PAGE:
Tuesday, August 25, 2009

Why Am I Still Afraid To Invite You to My Church?

I've been re-reading Michael Durall's new book The Almost Church Revitalized. It is much better than his previous Almost book. In fact, his arguments make a lot of sense to me.

On pages 33-34, Durall outlines "What Membership Should Mean":

Attending Sunday services regularly
Participating in one program each year that deepens your faith
Participating in one outreach or mission project each year
Reaching the 5 to 10% giving level as soon as possible
Telling others about the church

From my perspective, it is easy to accomplish the first four items. It interests me that there is nothing here about "volunteering" to help run the church in any way: no expectation to join a committee, become an usher or any other of the myriad of jobs to do at any church. Maybe this reflects Durall's understanding that members everywhere naturally find a niche where their greatest gift meets the congregation's greatest need.

I have a heck of a time with that last one: Telling others about the church. Lately, I've been telling folks about participating with our Standing on the Side of Love banner in the LGBTQ Pride Parade. Half the time, I've been telling people who would not attend or even watch a Pride Parade. Frankly, I don't want people who are uncomfortable with this to join my congregation! What I don't do well is any kind of "targeted marketing" (so to speak), where I seek out folks who seem to have certain values and tell them about my church. I almost did this recently, but chickened out. My thought was: what if you come but you don't like it? It would be my fault. Clearly, I need to get over this. How do you tell people about your church, society, congregation or fellowship?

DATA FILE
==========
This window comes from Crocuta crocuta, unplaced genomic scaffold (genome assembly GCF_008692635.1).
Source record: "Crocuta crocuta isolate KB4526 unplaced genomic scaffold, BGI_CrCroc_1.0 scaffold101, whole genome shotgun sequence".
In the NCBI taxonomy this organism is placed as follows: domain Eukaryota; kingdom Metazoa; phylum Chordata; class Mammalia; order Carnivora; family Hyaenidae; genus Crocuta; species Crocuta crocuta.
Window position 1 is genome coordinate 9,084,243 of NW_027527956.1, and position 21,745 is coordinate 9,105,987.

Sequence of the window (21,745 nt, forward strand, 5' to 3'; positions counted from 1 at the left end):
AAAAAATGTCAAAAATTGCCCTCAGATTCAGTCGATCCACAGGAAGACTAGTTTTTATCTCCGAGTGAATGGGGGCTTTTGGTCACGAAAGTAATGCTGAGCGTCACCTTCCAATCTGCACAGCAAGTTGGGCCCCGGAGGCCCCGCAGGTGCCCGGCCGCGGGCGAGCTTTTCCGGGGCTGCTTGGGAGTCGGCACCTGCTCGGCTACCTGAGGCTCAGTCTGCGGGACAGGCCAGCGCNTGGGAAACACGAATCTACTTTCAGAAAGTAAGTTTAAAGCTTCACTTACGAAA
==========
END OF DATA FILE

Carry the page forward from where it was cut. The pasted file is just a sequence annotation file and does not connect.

Monday, August 24, 2009

What if 3% of the Members speak for All Members?

At my huuge congregation of 1,565 members, a "quorum" is 50 -- as long as fifty members sign in at a Parish Meeting, all the decisions made are valid. Fifty has been the quorum for the last 60 years at least, while the congregation has grown steadily from 175 all the way up to 1500 adult book-signed members.

Well, I decided that it is high time to have a discussion about increasing the quorum or, even better, making the number a percentage of our membership. I floated the idea of 10% -- 150 members. Someone immediately mentioned that we would never be able to make a decision if we required that many people! In reality, ever since 300 of us voted to fund our building addition, we've easily had 150 and more at our Parish Meetings. Part of this is just getting smart about scheduling a PM: serving lunch after the second service, then going right into the meeting. None of this 5 pm Sunday-potluck-and-meeting crap. Hardly anyone went to those; in fact, several members of the Board of Trustees didn't even attend.

What do other very large congregations do about this? Many of the decisions at my congregation aren't even put before the membership because we have policy governance. As a matter of fact, our mission changed last year, after needing to be improved for many years. Finally, a whole group of lay leaders collectively brought up the issue of revising our mission two years ago, but it was changed by one person: our senior minister. That's right: he re-wrote it by himself. Mission accomplished!

We members still call ministers and vote for the yearly slate of officers, council chairs and committee chairs. And we would be the ones to amend the by-laws and the Bond of Union.